32 Major Victory Challenging the law: · African Americans continued their struggle for equality, which became known as the civil rights movement. · In 1896, the Supreme Court ruled in Plessy v. Ferguson that “separate but equal” facilities for blacks and whites were constitutional. A Sign at the Greyhound Bus Station, Rome, Georgia September (Esther Bubley, photographer)

33 "The Rex theater for Negro People." Leland, Mississippi, November Marion Post Wolcott, photographer.

34 "A cafe near the tobacco market." Durham, North Carolina. May 1940.

35 " People waiting for a bus at the Greyhound bus terminal
" People waiting for a bus at the Greyhound bus terminal." Memphis, Tennessee. September Esther Bubley, photographer.

36 NAACP Founded in 1909 by W.E.B. Dubois Fought for equality

37 NAACP fought in the courts
Thurgood Marshall was hired by the NAACP to argue in the Supreme Court against school segregation. He won. He was later the 1st Black Supreme Court Justice.

38 Many were arrested.

39 James Meredith, University of Mississippi, escorted to class by U. S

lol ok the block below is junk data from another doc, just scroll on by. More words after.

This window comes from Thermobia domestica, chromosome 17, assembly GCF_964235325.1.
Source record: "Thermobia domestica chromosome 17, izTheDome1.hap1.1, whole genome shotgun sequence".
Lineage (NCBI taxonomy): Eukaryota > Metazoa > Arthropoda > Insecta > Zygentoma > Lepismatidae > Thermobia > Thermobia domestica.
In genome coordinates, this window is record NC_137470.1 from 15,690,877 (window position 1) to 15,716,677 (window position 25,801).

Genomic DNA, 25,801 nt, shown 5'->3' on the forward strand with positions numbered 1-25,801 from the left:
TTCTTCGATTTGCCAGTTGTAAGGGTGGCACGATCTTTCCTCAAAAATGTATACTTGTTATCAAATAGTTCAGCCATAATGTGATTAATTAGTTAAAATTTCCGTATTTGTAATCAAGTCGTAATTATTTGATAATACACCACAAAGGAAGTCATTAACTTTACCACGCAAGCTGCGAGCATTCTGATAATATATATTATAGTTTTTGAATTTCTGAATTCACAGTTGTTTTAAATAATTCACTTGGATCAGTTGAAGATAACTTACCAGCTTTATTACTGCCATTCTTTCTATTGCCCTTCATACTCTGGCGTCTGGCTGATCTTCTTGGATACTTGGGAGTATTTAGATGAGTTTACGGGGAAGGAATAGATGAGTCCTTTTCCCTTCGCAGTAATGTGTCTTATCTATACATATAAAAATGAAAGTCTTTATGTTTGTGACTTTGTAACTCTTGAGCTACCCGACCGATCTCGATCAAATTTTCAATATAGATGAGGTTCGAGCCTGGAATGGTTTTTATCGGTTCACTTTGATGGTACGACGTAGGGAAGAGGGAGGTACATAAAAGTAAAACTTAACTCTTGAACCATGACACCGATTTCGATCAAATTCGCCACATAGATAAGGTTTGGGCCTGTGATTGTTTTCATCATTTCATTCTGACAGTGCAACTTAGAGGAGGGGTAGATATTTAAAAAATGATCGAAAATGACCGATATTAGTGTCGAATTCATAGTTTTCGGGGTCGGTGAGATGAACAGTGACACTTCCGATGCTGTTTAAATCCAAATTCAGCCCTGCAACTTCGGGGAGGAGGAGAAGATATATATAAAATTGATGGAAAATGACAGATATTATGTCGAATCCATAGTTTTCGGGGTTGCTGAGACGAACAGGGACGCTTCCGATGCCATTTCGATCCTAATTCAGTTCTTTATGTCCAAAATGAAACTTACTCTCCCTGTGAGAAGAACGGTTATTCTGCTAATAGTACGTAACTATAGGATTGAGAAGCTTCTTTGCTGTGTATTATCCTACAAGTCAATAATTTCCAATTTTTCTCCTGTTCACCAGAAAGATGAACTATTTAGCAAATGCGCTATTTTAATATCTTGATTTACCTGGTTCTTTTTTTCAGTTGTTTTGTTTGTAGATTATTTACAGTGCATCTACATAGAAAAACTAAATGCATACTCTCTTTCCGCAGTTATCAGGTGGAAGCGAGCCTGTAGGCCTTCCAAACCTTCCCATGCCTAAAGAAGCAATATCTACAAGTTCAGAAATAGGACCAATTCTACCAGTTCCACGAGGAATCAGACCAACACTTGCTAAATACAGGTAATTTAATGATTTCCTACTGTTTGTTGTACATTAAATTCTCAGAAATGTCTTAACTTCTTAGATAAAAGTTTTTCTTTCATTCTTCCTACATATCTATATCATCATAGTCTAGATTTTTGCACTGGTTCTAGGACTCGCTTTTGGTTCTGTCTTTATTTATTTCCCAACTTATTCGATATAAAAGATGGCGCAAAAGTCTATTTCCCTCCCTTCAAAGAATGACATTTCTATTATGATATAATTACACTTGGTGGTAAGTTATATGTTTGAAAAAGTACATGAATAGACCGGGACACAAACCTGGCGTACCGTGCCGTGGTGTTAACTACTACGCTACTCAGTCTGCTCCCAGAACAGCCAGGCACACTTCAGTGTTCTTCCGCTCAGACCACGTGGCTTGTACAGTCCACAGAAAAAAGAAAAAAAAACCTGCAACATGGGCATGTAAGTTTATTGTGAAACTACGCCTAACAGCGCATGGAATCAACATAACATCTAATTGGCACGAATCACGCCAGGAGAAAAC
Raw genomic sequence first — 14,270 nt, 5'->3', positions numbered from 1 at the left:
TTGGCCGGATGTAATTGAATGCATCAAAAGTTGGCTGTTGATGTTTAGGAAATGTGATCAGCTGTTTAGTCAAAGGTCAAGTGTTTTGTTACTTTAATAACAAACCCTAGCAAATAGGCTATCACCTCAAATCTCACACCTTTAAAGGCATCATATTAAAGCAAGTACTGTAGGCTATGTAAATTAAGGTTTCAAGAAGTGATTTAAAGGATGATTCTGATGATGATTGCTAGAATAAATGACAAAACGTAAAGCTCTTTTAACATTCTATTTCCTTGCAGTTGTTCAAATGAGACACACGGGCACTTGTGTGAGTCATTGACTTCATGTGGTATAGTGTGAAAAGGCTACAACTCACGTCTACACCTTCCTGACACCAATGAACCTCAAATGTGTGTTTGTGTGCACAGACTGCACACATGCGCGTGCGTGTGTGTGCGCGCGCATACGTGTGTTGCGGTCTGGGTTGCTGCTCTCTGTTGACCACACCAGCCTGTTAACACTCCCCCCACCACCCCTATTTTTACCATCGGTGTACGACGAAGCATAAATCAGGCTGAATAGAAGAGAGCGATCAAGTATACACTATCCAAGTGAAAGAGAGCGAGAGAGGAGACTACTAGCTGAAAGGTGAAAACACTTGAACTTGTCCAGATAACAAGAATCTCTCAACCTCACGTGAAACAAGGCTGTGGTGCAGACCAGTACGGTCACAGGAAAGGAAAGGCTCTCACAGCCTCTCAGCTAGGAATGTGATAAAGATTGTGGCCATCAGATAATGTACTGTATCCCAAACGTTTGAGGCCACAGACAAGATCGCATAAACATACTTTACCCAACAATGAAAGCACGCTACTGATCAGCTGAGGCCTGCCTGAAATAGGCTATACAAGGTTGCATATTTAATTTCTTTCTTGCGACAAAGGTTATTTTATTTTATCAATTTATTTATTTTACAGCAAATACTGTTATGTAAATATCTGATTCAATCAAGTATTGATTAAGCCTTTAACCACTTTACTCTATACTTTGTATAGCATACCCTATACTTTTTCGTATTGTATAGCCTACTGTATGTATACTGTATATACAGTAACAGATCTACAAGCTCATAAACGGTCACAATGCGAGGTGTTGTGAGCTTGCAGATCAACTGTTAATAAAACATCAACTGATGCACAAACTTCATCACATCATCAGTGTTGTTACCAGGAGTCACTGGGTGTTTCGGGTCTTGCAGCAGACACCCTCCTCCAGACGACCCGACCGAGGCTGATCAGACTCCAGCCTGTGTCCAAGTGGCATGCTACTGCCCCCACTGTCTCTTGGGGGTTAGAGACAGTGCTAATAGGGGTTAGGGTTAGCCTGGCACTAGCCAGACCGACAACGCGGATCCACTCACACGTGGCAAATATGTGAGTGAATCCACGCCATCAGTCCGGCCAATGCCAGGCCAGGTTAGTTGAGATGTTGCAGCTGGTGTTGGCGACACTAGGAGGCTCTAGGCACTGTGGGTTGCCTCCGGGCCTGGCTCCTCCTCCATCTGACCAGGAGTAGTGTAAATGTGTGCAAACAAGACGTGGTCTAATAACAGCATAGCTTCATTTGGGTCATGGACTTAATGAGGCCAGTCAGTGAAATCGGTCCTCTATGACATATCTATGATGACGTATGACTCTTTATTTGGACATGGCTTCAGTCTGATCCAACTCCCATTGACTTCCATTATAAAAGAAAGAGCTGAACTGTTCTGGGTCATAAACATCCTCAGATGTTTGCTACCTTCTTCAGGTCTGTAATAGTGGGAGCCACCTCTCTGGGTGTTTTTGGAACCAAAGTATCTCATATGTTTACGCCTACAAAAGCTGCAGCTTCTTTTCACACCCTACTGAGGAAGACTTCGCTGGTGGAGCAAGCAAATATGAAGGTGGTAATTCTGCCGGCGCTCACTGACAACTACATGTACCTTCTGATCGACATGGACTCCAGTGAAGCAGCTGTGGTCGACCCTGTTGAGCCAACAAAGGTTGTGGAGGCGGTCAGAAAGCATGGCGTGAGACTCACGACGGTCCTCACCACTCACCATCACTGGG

James Meredith, University of Mississippi, escorted to class by U.S. marshals and troops. Oct. 2, 1962.

40 Ole Miss fought against integration

41 200 were arrested during riots at Ole Miss

42 Objective: To examine the importance of the Supreme Court case of Brown v. Board of Education of Topeka, KS.

43 · With help from the NAACP, the case of Brown v
· With help from the NAACP, the case of Brown v. Board of Education of Topeka reached the Supreme Court, challenging the constitutionality of Plessy v. Ferguson.

44 · In the case, Oliver Brown challenged that his daughter, Linda, should be allowed to attend an all-white school near her home instead of the distant all-black school she had been assigned to. Oliver Brown was a welder for the Santa Fe Railroad and a part-time assistant pastor at St. John African Methodist Episcopal Church. Linda Brown was in the third grade when her father began his class action lawsuit.